We have a daily routine. Every day, Isabella and I have a fairly ordered schedule, a routine in which I make sure that certain times of the day are set aside for exclusive "mommy-and-me" time. We read stacks and stacks of picture books, go to the park, to story hour at the library, play house with Isabella's baby dolls, whatever Isabella wants to do, I'm there as a playmate. This helps a lot to cut back on the maternal guilt I think most working moms feel to some degree. And I think it also makes Isabella feel secure and independent enough that she doesn't need me there with her every moment of the day. Which brings me to:
Isabella knows how to entertain herself. Sometimes the sheer responsibility of being a parent is just overwhelming--the number of decisions we make on a daily basis that affect the precious lives in our charge is just staggering (and totally terrifying if you think about it long enough). But I think you have to reach a point where you tell yourself, Okay, as a mother, I'm responsible for my child's physical and emotional security and well-being. My job is to feed her, bathe her, change her, sing to her, laugh with her every day. I'm responsible for my child's spiritual education and moral development, and I'm her first educator in an intellectual/academic sense, as well. What I'm not responsible for, though, is entertaining my child every moment of the day.
My girl is my universe, and I enjoy every minute we spend together, every chance I get to watch her grow and see her figure out the world. But at the same time, from a very early age I've worked on fostering her independence and making her feel secure enough that she can play by herself some of the time. We don't have television, so she doesn't watch any tapes or shows. But she sits and looks at her picture books, plays with her dolls, builds with her blocks, learning that she's an independent being, that she is okay without mom being right there all the time. I guess that's the point of parenting, after all. You do your absolute utmost to nurture, treasure, and protect these amazing little beings so that they can grow up to be independent individuals, ready to make their way in the world.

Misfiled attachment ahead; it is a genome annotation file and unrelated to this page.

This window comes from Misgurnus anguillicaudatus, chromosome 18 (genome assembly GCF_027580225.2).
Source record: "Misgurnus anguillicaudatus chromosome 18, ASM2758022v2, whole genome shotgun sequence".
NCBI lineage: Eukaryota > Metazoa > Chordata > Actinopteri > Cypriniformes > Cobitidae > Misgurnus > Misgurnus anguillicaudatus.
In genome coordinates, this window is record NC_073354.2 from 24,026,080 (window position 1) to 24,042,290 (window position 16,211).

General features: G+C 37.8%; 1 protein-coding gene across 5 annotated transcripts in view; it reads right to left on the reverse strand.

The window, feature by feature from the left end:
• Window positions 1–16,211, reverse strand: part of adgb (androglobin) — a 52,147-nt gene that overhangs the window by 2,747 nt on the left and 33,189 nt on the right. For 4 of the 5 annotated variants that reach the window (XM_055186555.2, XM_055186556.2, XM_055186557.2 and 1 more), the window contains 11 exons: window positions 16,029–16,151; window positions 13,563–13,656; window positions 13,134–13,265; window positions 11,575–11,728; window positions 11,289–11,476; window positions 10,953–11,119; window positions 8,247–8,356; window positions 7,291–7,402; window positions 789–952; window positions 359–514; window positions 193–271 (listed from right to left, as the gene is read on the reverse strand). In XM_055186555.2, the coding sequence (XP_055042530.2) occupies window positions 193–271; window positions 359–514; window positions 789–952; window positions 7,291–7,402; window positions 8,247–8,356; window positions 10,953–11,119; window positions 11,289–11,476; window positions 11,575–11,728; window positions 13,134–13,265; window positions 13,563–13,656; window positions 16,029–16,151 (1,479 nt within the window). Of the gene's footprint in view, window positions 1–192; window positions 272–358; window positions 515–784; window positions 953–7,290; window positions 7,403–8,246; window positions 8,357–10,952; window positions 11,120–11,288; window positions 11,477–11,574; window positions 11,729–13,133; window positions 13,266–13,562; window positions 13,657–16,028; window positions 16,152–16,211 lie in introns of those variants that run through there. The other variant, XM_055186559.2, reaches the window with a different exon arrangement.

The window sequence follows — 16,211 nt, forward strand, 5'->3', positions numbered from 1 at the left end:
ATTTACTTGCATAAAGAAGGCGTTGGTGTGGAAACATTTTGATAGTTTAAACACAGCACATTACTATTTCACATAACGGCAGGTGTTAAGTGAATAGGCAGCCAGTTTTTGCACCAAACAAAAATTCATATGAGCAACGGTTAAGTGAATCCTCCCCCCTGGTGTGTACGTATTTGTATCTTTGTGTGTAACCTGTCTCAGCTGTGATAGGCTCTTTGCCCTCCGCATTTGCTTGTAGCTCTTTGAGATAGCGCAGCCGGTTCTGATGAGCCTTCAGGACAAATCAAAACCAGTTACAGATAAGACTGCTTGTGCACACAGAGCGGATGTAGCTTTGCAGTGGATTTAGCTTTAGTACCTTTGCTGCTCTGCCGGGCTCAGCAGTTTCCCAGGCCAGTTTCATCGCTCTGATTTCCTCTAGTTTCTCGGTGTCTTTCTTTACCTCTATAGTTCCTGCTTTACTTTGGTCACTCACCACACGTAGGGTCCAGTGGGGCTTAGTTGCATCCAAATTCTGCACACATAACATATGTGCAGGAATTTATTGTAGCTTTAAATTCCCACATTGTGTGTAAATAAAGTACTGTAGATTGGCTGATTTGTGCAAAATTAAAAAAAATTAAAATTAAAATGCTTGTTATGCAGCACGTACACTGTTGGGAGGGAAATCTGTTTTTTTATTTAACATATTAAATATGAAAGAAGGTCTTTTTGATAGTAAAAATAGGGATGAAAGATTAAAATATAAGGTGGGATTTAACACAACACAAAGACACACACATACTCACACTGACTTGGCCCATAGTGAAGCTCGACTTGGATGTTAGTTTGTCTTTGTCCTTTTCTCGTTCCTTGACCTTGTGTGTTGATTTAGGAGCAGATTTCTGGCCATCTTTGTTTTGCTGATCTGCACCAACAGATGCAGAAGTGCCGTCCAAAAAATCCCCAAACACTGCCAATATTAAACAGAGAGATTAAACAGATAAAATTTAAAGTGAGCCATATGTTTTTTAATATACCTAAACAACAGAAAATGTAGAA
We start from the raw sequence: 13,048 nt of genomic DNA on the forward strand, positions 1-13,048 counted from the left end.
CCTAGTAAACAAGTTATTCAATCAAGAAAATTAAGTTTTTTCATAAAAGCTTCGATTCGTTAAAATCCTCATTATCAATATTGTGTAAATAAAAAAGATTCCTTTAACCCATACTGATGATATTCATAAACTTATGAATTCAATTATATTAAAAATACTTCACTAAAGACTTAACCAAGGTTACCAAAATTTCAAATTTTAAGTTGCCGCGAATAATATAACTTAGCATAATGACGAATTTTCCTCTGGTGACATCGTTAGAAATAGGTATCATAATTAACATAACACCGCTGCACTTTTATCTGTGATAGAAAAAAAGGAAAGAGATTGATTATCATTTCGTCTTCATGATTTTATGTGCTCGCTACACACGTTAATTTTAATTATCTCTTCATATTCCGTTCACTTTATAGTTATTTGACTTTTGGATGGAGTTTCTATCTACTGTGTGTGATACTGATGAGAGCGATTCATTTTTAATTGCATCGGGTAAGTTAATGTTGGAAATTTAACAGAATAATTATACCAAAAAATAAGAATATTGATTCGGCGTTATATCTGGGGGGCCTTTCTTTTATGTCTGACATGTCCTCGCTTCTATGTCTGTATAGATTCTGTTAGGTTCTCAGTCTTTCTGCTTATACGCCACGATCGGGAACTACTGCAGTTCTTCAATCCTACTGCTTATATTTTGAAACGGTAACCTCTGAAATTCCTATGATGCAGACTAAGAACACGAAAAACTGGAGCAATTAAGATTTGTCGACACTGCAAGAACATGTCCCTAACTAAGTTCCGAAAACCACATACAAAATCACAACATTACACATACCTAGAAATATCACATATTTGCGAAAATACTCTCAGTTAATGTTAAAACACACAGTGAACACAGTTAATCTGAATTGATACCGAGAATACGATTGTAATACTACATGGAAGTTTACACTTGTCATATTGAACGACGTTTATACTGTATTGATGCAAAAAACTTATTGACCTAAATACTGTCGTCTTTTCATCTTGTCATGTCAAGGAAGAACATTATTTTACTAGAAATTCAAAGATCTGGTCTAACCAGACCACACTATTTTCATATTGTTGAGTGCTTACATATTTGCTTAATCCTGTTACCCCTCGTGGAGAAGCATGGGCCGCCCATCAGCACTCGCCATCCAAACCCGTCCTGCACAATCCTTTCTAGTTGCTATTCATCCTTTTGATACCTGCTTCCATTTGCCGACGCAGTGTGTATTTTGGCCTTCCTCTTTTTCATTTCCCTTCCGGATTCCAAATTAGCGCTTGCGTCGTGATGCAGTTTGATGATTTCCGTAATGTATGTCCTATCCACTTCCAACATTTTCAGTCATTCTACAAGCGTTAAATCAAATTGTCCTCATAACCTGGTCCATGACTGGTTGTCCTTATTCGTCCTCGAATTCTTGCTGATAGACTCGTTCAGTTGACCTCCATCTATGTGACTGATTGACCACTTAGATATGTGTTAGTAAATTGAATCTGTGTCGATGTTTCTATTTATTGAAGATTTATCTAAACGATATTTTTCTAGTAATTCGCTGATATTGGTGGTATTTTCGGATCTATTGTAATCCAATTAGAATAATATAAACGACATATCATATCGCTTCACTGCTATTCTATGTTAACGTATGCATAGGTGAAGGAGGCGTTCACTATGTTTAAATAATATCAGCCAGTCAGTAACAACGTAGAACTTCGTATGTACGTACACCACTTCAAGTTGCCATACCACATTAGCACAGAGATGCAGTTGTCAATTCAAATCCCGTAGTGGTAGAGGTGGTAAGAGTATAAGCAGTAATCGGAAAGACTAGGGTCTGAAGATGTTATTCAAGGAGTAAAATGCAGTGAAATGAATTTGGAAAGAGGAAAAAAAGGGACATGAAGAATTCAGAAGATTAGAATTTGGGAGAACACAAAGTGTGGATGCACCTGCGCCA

Writing makes me a better mom. I'm a mom first and a writer second--but at the same time, the "writer" part is still in there, you know? I think all moms need that kind of outlet--something to be passionate about that is just for them, be it a hobby or a job or volunteer work or what have you. For me, to be writing, engaged in a story makes me happy, which means that I'm more fulfilled, more relaxed. I suppose it pretty much goes without saying that that means I'm a more fun and engaged mom.
At the end of the day, I know I have it easy. First of all, let me say that I firmly believe the term "working mom" is repetitive. All moms, regardless of whether they are pursuing an outside career, are "working." But I do know that there are many, many other moms whose careers make it much harder to juggle work with family time than mine does. Two of my close friends, for example, are single moms who work full time jobs, come home at the end of a long, hard day, take care of the cooking, the cleaning, the household tasks, and somehow still manage to be the most amazing, gentle, inspiring mothers to their girls. Now, they and all women like them are Superwomen and deserve every amount of praise and support any of the rest of us can possibly bestow. All I have to do is sit down in the comfort of my own home and do my absolute dream job--the one I would do anyway, no matter whether I got paid for it or not. I know I'm incredibly privileged and blessed.